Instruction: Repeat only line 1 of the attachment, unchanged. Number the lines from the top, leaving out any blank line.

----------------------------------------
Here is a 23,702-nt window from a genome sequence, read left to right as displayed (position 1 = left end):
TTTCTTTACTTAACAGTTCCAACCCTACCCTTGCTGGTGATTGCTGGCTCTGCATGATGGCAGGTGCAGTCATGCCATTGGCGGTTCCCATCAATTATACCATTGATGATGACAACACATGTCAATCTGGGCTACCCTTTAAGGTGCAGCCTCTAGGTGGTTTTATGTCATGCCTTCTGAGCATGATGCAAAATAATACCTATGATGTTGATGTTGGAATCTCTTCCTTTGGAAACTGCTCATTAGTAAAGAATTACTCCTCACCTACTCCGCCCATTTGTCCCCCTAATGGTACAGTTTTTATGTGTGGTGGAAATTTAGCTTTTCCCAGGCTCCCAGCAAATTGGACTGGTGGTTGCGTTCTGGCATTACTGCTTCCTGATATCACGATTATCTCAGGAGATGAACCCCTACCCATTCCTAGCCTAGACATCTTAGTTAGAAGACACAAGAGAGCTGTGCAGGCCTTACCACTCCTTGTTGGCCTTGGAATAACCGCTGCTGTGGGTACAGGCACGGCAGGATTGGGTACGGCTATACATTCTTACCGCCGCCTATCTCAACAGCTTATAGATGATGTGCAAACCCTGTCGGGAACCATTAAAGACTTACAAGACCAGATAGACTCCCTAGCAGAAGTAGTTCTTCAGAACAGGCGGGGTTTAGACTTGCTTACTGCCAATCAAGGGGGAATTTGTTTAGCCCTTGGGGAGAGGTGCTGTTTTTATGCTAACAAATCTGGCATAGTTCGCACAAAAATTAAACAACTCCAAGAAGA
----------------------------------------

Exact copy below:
Here is a 23,702-nt window from a genome sequence, read left to right as displayed (position 1 = left end):